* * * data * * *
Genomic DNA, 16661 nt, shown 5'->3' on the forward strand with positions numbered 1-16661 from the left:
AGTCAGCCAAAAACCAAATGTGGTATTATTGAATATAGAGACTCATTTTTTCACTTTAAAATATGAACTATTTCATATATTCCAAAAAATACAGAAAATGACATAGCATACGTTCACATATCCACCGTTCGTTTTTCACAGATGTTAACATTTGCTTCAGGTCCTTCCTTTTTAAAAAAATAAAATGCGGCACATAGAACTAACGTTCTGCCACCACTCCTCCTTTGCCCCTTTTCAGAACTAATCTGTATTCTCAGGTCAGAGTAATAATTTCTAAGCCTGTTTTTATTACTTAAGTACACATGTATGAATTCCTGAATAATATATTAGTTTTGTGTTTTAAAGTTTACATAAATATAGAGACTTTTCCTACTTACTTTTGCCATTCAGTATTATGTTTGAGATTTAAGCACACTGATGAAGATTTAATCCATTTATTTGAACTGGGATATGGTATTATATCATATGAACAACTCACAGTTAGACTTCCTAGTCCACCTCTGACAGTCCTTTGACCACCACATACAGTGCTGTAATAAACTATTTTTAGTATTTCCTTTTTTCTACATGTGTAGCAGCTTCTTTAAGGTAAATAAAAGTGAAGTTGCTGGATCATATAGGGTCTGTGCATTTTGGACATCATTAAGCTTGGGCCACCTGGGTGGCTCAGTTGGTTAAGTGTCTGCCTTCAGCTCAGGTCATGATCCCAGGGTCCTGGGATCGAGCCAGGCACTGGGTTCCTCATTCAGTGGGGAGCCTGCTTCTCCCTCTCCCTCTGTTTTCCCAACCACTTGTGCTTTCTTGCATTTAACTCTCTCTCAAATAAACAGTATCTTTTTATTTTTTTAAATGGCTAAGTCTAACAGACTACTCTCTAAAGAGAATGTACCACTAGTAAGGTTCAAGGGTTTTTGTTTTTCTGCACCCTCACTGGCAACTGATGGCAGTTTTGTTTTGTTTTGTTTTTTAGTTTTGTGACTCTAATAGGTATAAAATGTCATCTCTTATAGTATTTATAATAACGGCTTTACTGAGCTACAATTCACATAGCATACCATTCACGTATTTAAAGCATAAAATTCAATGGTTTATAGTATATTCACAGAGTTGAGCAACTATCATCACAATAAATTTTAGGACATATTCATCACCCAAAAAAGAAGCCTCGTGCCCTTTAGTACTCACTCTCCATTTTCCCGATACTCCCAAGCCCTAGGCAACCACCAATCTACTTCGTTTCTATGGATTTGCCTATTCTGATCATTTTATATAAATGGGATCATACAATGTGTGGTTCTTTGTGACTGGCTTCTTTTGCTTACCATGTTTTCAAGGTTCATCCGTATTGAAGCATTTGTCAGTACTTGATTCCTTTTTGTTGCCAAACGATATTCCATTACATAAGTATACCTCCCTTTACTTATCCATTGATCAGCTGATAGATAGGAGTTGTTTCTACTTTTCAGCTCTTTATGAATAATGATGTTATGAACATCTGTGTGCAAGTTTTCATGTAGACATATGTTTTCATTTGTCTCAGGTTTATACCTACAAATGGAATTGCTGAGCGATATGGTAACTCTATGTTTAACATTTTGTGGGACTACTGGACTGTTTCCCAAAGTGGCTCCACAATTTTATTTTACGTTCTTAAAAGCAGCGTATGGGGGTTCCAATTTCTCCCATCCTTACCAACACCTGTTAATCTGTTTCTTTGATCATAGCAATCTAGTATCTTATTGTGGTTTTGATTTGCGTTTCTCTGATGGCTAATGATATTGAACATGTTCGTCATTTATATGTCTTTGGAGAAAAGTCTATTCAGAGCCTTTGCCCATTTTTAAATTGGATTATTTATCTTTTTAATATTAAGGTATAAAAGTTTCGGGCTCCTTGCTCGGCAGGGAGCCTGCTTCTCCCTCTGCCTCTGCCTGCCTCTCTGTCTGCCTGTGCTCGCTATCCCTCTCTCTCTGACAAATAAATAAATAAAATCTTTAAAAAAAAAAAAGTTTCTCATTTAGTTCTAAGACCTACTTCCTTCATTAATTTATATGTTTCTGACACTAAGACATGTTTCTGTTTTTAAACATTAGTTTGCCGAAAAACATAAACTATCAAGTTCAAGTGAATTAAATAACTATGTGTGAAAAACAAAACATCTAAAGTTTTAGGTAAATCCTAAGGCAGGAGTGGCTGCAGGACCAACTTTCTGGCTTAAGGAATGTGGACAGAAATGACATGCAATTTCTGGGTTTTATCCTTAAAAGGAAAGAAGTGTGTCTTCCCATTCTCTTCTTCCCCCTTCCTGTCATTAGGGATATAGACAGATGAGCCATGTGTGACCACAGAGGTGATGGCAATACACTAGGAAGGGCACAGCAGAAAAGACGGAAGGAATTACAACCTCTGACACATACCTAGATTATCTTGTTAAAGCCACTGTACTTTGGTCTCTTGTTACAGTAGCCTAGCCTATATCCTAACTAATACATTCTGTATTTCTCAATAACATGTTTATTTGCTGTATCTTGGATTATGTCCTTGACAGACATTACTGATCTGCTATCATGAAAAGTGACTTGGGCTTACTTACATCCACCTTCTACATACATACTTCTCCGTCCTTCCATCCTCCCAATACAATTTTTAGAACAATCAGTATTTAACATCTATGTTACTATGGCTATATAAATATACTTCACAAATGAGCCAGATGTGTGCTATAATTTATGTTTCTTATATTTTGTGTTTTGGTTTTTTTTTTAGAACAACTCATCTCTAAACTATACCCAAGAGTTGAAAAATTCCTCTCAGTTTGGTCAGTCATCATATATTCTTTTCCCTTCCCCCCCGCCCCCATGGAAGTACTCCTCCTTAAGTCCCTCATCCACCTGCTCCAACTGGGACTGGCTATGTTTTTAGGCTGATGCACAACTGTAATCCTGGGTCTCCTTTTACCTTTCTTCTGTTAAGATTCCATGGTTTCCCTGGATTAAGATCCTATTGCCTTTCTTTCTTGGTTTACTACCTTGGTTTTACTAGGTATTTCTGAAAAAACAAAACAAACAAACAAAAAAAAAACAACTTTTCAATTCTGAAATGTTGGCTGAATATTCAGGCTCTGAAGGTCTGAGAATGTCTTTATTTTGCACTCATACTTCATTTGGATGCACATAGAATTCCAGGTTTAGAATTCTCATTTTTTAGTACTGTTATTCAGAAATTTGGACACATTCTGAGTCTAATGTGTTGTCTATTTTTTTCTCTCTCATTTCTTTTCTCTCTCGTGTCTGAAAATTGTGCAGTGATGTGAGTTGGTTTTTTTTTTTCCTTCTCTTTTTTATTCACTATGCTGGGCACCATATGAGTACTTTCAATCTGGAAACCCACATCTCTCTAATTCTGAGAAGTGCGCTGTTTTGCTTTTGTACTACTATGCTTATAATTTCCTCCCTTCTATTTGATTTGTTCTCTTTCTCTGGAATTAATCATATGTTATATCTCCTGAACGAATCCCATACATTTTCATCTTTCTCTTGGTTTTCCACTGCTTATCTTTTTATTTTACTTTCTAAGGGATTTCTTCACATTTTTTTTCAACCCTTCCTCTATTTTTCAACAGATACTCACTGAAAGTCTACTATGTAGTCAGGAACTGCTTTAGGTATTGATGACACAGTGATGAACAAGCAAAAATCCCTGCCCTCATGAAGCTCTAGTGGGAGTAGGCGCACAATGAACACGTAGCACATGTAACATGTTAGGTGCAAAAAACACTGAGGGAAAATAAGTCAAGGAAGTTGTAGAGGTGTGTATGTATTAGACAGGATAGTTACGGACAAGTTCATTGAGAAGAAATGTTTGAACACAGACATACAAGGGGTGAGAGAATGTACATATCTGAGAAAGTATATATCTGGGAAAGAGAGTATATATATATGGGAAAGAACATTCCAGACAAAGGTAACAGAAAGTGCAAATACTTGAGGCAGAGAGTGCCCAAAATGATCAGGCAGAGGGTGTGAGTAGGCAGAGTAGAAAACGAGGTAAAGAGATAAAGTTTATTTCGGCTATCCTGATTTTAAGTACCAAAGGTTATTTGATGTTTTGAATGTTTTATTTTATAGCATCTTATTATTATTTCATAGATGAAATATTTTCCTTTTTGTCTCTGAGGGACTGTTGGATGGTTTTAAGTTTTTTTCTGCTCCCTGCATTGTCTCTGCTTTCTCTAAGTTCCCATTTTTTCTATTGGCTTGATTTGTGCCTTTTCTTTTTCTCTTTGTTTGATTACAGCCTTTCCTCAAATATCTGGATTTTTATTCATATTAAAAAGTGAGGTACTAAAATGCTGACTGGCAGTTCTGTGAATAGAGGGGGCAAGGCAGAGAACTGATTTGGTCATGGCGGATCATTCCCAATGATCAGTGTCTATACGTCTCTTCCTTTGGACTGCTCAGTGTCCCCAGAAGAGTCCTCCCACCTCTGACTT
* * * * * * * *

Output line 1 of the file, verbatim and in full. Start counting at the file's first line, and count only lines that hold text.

Genomic DNA, 16661 nt, shown 5'->3' on the forward strand with positions numbered 1-16661 from the left: